The blood glucose levels of the diabetic transgenic NOD PEPCK-Ins mice (24.8 ± 1.9 mmol/l) were significantly lower (P = 0.004) than those of the diabetic wild type NOD mice (>33 ± 2.1 mmol/l). This is consistent with some (pro)insulin being released from the liver. These results are in agreement with those of Valera et al in which the majority of their high copy number PEPCK human insulin C57BL/6 mice also became diabetic when injected with streptozotocin despite the constitutive release of human (pro)insulin from the livers of the mice (7). Similarly, the transgenic mice which Valera et al made diabetic by streptozotocin injections also had lower blood glucose levels compared to the diabetic wild type NOD mice suggesting that the constitutive hepatic insulin release lowered the blood glucose levels of the diabetic mice but not to normal. This lack of therapeutic effect could be due to the fact that the PEPCK promoter is induced by glucagon and cyclic AMP. The high glucose levels in the diabetic transgenic mice might have resulted in the inhibition of endogenous glucagon release and thus shutting down (pro)insulin production in the liver.
However it is possible that in some of our transgenic mice, enough (pro)insulin was produced to prevent diabetes. This would explain the significantly lower incidence of diabetes in the transgenic PEPCK-Ins (13%) compared to the wild type (28%) NOD mice (P < 0.001). One possibility is a protective effect of insulin, whether by allowing exhausted beta cells to rest or by altering the makeup of the T cells in the pancreas destroying the β cells there. The first reason was the basis for the large North American trial in pre-diabetic people in the late 90's with small doses of parenteral insulin . The second reason was the basis for the large North American trial in pre-diabetic people in the very late 90's with oral insulin .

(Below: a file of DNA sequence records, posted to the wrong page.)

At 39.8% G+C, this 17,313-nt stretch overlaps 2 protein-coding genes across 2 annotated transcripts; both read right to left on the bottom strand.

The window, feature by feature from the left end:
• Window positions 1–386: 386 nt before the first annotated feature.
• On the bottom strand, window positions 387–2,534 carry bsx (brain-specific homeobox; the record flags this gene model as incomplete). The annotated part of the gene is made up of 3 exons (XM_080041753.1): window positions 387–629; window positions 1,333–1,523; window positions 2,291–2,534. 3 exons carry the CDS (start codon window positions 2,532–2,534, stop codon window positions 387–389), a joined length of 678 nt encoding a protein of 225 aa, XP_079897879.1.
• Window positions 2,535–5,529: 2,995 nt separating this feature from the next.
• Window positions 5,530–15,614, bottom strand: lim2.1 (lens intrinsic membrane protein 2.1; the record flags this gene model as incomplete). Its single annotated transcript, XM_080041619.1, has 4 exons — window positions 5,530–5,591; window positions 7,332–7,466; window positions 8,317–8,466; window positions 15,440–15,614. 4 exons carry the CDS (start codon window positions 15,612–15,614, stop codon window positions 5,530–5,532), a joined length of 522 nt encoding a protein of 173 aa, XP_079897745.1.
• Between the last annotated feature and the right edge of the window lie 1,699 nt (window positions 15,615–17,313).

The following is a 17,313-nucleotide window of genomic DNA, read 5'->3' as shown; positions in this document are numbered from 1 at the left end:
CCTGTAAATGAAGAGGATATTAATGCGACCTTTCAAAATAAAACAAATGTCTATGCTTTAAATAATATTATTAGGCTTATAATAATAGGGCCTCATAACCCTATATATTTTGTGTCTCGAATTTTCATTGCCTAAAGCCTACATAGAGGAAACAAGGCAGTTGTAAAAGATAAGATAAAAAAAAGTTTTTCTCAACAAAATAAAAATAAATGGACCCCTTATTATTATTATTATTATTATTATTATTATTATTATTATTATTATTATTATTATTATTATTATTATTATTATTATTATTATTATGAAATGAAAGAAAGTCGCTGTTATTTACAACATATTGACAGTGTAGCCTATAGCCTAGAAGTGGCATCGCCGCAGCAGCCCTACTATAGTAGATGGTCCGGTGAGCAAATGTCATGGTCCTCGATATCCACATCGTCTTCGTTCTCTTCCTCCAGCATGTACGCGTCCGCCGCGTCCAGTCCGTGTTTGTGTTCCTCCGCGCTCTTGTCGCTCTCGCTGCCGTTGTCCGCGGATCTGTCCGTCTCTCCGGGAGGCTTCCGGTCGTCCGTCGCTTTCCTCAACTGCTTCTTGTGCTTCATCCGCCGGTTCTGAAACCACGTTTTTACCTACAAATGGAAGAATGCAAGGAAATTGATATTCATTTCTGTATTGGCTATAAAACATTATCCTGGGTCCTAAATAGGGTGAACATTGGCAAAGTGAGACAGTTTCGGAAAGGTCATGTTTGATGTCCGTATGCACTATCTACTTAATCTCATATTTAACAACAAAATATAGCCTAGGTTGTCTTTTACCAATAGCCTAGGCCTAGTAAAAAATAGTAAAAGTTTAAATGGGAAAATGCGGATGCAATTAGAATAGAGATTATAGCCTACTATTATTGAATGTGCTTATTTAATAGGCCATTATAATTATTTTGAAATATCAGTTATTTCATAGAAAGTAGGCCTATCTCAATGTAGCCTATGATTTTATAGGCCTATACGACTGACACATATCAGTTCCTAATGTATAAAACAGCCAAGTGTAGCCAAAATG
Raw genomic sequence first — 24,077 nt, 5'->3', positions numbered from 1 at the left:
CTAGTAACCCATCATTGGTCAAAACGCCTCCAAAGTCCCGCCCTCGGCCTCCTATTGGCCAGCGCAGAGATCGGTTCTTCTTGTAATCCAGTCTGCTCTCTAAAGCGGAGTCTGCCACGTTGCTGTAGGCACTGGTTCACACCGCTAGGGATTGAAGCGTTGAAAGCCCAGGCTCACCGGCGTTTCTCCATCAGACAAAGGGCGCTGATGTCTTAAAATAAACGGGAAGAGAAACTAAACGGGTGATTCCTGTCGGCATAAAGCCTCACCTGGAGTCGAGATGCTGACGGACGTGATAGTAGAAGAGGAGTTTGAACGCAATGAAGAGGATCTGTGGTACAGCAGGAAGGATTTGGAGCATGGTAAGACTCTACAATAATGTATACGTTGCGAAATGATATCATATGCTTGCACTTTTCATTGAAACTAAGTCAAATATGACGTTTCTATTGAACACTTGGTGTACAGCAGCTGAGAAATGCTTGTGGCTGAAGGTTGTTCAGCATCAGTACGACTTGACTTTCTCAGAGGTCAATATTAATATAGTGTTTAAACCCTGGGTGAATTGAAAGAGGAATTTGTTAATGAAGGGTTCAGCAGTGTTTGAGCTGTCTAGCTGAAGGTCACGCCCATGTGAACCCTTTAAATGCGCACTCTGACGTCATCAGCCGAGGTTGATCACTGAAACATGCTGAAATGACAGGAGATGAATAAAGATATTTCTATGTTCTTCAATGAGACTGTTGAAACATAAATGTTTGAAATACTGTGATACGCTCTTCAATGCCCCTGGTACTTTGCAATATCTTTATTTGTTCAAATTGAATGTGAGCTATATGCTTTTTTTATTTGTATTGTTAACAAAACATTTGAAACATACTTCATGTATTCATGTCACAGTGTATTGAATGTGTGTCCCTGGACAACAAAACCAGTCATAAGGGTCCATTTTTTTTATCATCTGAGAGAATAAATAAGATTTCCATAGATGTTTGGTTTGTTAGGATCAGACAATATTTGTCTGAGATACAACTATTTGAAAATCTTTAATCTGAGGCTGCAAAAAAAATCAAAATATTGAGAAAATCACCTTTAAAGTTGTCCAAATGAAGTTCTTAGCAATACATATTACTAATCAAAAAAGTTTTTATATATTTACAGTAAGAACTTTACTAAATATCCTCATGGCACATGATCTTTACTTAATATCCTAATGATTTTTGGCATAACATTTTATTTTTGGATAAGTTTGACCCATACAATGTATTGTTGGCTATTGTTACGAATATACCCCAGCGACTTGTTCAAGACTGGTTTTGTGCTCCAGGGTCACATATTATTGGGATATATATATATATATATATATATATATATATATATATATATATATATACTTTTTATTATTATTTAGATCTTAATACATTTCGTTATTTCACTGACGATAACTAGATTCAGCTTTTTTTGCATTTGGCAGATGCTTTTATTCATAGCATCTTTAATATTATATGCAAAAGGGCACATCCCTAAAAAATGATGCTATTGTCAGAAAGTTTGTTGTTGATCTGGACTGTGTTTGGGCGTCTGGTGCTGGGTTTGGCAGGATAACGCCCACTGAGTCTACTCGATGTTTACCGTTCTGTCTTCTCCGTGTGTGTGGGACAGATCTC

It is possible that a critical amount of (pro)insulin needs to be produced for an autoimmune effect to be observed. The (pro)insulin content of the transgenic liver cells in normoglycaemic mice was much lower than that of a pancreatic β cell and was also lower than that in the liver of PEPCK-human insulin C57BL/6 transgenic mice produced by Valera et al . (Pro)insulin was not detected immunohistochemically in the liver of our PEPCK-Ins transgenic mice, whereas it was in the liver of Valera's transgenic mice. Attempts by us to increase production of (pro)insulin by producing homozygous mice failed, with all mice being stillborn (Figure 1C). This might be because of transient upregulation of the PEPCK gene at birth , resulting in increased production of (pro)insulin that caused hypoglycaemia. Alternatively, it could be due to a transgene integration effect where the transgene disrupted a vital gene; with a double copy deletion being lethal.
Another possible explanation for the lack of an autoimmune effect is that presentation of insulin peptides by hepatocytes might be limited by the ability of the liver cells to cleave proinsulin. The enzymes responsible for this in the β cell, prohormone convertases (PC) 1/3 and PC2, are absent from normal liver cells, but the endopeptidase furin is present . Cleavage of proinsulin by furin however would require genetic modification of the peptide .
In summary, we have shown that transgenic NOD mice that produce (pro)insulin in their liver do not develop cellular infiltration of their liver when autoimmune destruction of pancreatic β cells occur. Furthermore the expression of (pro)insulin in hepatocytes is insufficient to prevent development of diabetes in NOD mice. These results offer hope that eventually liver cells, or a subpopulation of them, may be of value as a therapy for type 1 diabetes.
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Funding for this project was obtained from a project grant from the Juvenile Diabetes Research Foundation (JDRF) and from an National Health Medical Research Council – JDRF Special Program Grant (GM). We would like to thank Dr Alan Baxter for constructive comments on the design of the experiments and Ms Lindy Williams for her assistance with the insulin immunohistochemical staining.